It’s also been suggested, however, that the “tack” in “hard tack” is a short form of “tackle,” in the sense of “equipment” or “necessary gear” (as in “fishing tackle,” etc.). “Tackle” itself comes from Germanic roots meaning “rigging of a ship” (and may be connected to our friend “tack” in the “fasten” sense), and the theory here is that “hard tack” got its name because it was standard shipboard fare, i.e., a necessary (and inevitable) bit of nautical “equipment.” One argument in favor of this theory is the fact that “tackle” was also used in 19th century slang to mean “food” in general (“Do you think ladies usually eat that stodgy tackle?” 1900), so “hard tack” might have simply been another way to say “hard food.”
Semper Ubi Sub Ubi
So I turned on the local news the other night to see when it would stop raining. I wasn’t really paying close attention; I actually had my back to the TV and was writing something. After a few minutes, however, it percolated into my frontal cortex that the people on the tee-vee were very excited about something, so I turned around and noticed that emblazoned across the screen in flashing orange was FEROCIOUS WILD ANIMALS ON THE LOOSE — RUN FOR YOUR LIVES! or words to that effect. Turns out that some … jerk, to put it mildly … had been keeping fifty or so lions, tigers, mountain lions, cheetahs, wolves, grizzly bears, black bears and monkeys, plus a giraffe, in tiny cages on his “wildlife preserve” west of Zanesville. And now, for whatever reason, he had chosen a dark, rainy evening to turn them all loose and then shoot himself. You saw all this as the top story on CNN, the BBC, et al., I’m sure.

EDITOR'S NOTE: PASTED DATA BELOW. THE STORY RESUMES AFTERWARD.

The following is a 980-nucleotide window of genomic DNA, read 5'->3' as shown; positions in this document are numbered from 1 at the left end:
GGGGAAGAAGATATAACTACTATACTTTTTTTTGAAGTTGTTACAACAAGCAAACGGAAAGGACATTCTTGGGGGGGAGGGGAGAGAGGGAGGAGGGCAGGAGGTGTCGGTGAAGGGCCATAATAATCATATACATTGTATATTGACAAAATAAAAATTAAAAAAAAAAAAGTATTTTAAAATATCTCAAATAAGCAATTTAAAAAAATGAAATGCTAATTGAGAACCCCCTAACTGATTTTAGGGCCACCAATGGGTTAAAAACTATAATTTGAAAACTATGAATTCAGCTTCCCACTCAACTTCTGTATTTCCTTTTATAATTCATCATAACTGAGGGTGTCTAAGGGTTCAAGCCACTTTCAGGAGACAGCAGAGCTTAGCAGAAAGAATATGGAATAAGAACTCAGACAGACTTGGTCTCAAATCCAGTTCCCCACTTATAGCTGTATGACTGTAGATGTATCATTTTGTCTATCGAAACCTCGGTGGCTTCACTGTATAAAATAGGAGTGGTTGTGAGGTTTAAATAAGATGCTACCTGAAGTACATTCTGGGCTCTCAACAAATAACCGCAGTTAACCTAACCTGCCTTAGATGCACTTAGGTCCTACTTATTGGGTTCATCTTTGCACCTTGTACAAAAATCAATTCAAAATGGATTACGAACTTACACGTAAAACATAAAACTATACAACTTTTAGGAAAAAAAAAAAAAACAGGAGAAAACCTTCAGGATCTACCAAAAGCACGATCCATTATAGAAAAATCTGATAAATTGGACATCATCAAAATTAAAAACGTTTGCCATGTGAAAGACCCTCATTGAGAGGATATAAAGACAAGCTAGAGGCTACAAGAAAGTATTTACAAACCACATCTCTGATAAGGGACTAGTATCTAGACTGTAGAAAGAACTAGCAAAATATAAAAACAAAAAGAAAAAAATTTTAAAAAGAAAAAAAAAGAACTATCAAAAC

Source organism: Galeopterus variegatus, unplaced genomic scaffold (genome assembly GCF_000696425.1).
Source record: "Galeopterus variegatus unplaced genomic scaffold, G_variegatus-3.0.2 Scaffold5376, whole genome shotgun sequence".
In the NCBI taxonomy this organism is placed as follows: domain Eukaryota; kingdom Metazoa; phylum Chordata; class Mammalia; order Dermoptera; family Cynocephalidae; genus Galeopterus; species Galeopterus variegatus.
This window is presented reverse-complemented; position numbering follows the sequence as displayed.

The particular problem for us at that moment was that the “preserve” was just about 25 miles due east of us. That sounds like a long way away, but it’s all open, mostly flat country around here, and the authorities seemed a bit unclear as to exactly how long these animals had been loose — at least five or six hours at that point. Still, it seemed unlikely that they would make it this far, or it did until the news helpfully reported that there had been credible sightings in southern Licking County, about seven miles away.
So it’s a dark and stormy night, and we’re sitting in the proverbial isolated farmhouse, with lots of big windows and flimsy doors, surrounded by cornfields and our own woods backing up on a few hundred more acres of cornfields. I have already learned to be careful when I take the dogs out at night because the coyotes around here are numerous and aggressive. And there have been consistent and credible reports in recent years of large cats, probably escapees from just such private zoos, being spotted (and in one case photographed) in our area.
And now we apparently had a wave of ticked-off tigers, grizzlies and lions headed our way. What I wanted at that moment was a bunch of floodlights and an AK-47. What we had were two arthritic dogs, both largely deaf, and a whole lot of useless but no doubt tasty cats. Around 2 am it occurred to me that for any large and hungry carnivore downwind of us, our house would smell like a big box of food. And these critters were accustomed to being around (and fed by) people, so the natural shyness that keeps coyotes (mostly) at bay would be, as HR Haldeman would say, inoperable.